Oil prices edge up as Iranian exports to take time to ramp up post-deal



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SINGAPORE (July 15): Oil prices rose on Wednesday as traders expect a delay in Iranian crude supplies returning to the market after Tehran and six world powers reached a nuclear compromise, but analysts said prices would still remain low due to oversupply.

Under the agreement, sanctions imposed by the United States, the European Union and the United Nations are to be lifted in exchange for curbs on Iran's nuclear program.

Iran's huge oil reserves will take years to return to their potential, analysts said.

"New oil will not flow from Iran until 2016 and there will probably be less of it than optimists predict," said Richard Nephew, Program Director for Economic Statecraft, Sanctions and Energy Markets at the U.S. Center on Global Energy Policy.

"I estimate 300,000 - 500,000 new barrels of oil on the market within 6-12 months after a deal begins to be implemented," he said.

Iran, a member of the Organization of the Petroleum Exporting Countries (OPEC) has some of the world's biggest oil reserves. It exported almost 3 million barrels per day (bpd) of crude at its peak, before Western sanctions over its alleged ambitions to build a nuclear bomb saw shipments collapse to about a million bpd over the last 2-1/2 years.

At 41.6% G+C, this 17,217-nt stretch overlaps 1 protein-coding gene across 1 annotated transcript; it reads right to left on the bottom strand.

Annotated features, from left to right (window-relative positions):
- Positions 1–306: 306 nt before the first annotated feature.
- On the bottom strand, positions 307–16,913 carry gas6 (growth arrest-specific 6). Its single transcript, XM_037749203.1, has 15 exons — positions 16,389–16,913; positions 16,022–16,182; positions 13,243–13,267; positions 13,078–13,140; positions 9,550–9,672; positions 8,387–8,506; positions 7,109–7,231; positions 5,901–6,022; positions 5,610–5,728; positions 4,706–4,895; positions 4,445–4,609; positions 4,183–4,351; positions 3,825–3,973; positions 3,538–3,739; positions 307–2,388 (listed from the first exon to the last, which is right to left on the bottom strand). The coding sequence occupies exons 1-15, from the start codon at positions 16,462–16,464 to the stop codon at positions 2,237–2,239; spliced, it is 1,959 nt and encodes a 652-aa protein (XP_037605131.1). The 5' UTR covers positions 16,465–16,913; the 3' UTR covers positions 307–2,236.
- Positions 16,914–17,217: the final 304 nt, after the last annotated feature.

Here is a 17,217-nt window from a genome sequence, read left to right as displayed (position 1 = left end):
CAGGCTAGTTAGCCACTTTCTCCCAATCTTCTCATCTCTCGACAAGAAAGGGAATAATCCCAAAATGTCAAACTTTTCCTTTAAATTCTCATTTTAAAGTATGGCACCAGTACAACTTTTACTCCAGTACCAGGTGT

Because of the expected delay of Iranian oil returning to the market, Barclays said that its impact would put pressure on forward oil prices for delivery in 2016 or later.

In the prompt market, front-month U.S. crude futures were trading at $53.23 per barrel at 0054 GMT, up 19 cents from their last settlement. Front-month Brent crude was up 16 cents at $58.67 a barrel.

Despite the price rises, analysts said that the general outlook for oil markets was for low prices.

"Given the current macroeconomic environment and unbalanced fundamentals we have revised our central oil prices down once again," investment bank Natixis said.

"For Brent we expect 2015Q3 and 2015Q4 to average $60/barrel and $59/barrel respectively and 2016Q1 to average $57/barrel. Average for 2015 and 2016 will be $59.2/barreland $62.3/barrel respectively."

The bank said that it expected U.S. crude to trade at a discount of $4-6 per barrel to Brent.

Natixis also said there was a risk of even lower prices if China's economy slowed further while global oil production stayed close to its near record highs.